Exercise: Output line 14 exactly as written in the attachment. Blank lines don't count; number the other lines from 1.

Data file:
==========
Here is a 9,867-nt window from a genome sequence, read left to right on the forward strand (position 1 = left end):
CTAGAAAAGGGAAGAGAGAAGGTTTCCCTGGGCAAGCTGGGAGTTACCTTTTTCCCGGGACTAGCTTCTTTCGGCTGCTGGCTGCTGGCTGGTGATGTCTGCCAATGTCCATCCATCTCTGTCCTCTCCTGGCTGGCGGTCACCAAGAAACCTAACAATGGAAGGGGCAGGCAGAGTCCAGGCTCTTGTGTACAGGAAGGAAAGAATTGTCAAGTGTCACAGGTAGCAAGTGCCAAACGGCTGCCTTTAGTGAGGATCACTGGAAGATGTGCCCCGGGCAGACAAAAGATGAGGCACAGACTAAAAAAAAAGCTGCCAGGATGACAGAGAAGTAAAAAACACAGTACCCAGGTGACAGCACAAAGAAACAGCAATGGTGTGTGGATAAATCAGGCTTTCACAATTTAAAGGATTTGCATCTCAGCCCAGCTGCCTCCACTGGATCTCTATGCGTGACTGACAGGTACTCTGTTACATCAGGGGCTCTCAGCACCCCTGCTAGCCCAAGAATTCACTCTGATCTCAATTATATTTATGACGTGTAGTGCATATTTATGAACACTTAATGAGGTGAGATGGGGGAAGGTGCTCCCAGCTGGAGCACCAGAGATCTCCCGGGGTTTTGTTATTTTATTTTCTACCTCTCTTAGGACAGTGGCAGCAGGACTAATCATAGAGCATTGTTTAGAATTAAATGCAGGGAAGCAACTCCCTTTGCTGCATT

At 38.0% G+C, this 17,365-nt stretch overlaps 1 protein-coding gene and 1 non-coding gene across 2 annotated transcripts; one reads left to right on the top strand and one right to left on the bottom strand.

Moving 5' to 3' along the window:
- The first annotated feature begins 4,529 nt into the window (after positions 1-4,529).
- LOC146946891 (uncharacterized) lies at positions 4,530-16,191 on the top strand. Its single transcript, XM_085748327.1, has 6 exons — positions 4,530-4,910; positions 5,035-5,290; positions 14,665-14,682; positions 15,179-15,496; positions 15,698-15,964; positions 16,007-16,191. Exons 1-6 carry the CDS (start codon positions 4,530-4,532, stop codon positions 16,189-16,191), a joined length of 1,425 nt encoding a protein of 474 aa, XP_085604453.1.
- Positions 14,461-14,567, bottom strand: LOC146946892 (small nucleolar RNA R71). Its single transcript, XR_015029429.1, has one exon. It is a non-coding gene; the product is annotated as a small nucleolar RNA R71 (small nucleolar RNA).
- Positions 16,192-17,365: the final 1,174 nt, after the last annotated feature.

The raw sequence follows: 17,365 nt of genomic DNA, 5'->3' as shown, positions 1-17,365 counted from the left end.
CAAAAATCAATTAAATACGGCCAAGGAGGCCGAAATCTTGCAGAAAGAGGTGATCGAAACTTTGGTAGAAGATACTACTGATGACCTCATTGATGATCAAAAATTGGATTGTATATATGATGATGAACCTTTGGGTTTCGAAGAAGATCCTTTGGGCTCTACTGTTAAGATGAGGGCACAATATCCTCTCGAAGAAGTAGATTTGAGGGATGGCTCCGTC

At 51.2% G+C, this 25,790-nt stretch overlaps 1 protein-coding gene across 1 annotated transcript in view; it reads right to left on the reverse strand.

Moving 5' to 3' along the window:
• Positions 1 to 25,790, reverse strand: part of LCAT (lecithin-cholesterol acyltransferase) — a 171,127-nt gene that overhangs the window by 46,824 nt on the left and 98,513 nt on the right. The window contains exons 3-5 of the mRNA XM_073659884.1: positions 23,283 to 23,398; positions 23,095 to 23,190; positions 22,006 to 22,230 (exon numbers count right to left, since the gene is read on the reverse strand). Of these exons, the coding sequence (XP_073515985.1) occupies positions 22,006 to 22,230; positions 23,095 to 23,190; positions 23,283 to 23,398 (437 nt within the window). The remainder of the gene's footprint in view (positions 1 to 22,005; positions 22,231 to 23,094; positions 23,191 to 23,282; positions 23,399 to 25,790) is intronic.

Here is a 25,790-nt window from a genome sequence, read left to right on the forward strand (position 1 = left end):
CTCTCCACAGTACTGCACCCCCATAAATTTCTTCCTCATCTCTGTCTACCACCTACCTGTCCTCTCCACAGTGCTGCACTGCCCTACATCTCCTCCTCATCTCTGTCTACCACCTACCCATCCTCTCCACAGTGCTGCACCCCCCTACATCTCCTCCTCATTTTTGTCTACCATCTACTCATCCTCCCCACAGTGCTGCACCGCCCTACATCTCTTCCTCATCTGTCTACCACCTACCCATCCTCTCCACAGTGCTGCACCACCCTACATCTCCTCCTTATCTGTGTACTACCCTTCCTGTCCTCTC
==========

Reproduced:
Here is a 25,790-nt window from a genome sequence, read left to right on the forward strand (position 1 = left end):